IE 11 is not supported. For an optimal experience visit our site on another browser.

Neighbors rally around woman after letter to take down Christmas lights

A New York woman received an outpouring of support after sharing the reason her Christmas decorations are still up in February.
/ Source: TODAY

A New York woman wants people to take a beat before they decide to send a negative message to their neighbors after she received a complaint about still having her Christmas lights up in February.

Sara Pascucci and some of her neighbors in Bethpage on Long Island recently received an anonymous letter that read, "Take your Christmas lights down! It's Valentines Day!"

The letter has instead inspired some neighbors to consider putting their lights back up after hearing why Pascucci still has the decorations on her house.

Watch TODAY All Day! Get the best news, information and inspiration from TODAY, all day long.

Pascucci told NBC New York that her time has been taken up with planning funerals for her father and aunt, who have both died from COVID-19.

"We haven't had time to really do anything besides funeral arrangements," she said. "We have the house now that … it was left to me and my brother, and we're trying to figure that out. You know, stuff that's actually important, not Christmas lights."

After receiving the letter, Pascucci wrote on Facebook that she was hoping to pass on a message to the anonymous sender. She said that her entire family was sick with COVID-19 starting on Christmas Eve and that they lost two family members: her aunt and father, the latter of whom always loved decorating the house for Christmas.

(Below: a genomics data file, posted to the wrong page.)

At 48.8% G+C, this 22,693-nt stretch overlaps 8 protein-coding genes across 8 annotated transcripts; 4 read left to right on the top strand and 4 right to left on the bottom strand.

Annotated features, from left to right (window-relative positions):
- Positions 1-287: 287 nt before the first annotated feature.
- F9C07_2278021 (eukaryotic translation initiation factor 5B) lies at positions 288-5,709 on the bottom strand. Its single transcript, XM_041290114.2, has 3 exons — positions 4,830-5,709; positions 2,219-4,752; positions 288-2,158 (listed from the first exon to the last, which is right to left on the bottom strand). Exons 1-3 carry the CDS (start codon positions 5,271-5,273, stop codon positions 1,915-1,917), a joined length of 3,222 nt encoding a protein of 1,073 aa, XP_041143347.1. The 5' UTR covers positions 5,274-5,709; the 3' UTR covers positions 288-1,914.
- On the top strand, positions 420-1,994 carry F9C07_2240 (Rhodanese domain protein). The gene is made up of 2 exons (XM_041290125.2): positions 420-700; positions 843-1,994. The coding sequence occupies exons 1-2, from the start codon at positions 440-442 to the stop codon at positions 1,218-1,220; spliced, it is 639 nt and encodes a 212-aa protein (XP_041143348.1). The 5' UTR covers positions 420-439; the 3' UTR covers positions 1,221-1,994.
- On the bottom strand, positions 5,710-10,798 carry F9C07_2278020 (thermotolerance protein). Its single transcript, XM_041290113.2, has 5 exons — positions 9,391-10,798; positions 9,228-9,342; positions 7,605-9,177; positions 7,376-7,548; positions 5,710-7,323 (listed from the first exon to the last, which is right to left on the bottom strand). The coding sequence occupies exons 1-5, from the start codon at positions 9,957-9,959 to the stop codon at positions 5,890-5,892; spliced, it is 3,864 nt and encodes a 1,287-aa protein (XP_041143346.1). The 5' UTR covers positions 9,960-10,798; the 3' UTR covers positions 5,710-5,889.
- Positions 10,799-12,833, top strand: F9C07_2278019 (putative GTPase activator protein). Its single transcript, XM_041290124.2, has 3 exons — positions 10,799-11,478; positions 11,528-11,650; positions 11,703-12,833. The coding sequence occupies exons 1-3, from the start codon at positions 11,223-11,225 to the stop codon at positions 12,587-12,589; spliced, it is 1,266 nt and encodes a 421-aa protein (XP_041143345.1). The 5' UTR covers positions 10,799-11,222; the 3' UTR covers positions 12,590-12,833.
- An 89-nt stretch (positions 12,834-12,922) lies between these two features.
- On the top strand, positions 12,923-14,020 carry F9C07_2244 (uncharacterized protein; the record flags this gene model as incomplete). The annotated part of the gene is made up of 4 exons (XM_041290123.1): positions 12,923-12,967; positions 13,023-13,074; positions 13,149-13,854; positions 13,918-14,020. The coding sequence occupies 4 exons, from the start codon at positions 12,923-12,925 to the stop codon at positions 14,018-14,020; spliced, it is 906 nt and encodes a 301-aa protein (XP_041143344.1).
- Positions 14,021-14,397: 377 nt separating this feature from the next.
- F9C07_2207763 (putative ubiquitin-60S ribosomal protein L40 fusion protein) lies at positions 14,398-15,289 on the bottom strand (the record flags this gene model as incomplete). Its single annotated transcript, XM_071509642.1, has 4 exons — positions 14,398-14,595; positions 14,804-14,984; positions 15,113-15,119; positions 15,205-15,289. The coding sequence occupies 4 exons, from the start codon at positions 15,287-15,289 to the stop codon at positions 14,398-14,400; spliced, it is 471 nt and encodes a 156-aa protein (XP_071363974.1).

"So yes, we haven't gotten around to taking down his Christmas decorations," she wrote. "And maybe we just aren't ready to yet. I won't apologize for this."

She then offered some advice.

"Be kind to people because you never know what they are going through. May you never have to feel the pain that we have felt within the past few weeks. Maybe next time offer a helping hand to someone that may be in need."

Pascucci's story prompted an outpouring of support from her neighbors, which she acknowledged in a Facebook post on Wednesday night.

"LOVE OUTWEIGHS THE HATE!!" she wrote. "I want to thank everyone for all of their love and support today! And I want to thank the grinch too! For bringing all of this love to me in a time of need!"

She also reiterated her intention behind going public with the letter.

"However all in all, the letter is minor. But the message I wanted to get across is major — that being said, think before you act!" she wrote. "There may be reasons behind something so put yourself in others' shoes before you come from a place of negativity and pettiness. I know there will still be a few people out (there) who feel this wasn’t 'newsworthy' or say 'oh it was just a letter, get over it.' But you are the exact people that need to hear the message behind all of this much clearer and I pray you all do because after the challenges we ALL have faced this year, this world can use a little Christmas."

Several neighbors are in agreement.

"I think someone has too much time on their hands," Brian Kelly, who received the same letter about his own decorations, told News 12 Long Island. "Lights? That's your biggest problem right now, lights?"

"I have nothing else to do so I might as well just put Christmas lights up!" neighbor Ellen Shapiro told News 12.

The decorations also have a connection to the pandemic, as many people put their Christmas lights back up when it began in March 2020 as a small symbol of cheer during a difficult time across the world.

Decorating with Christmas lights at different times of the year to help boost your mood is also backed up by science.

"It does create that neurological shift that can produce happiness," psychologist Deborah Serani told TODAY Home in 2017. "I think anything that takes us out of our normal habituation, the normal day in, day out ... signals our senses, and then our senses measure if it's pleasing or not."

She said Christmas decorations in particular “spike dopamine, a feel-good hormone.”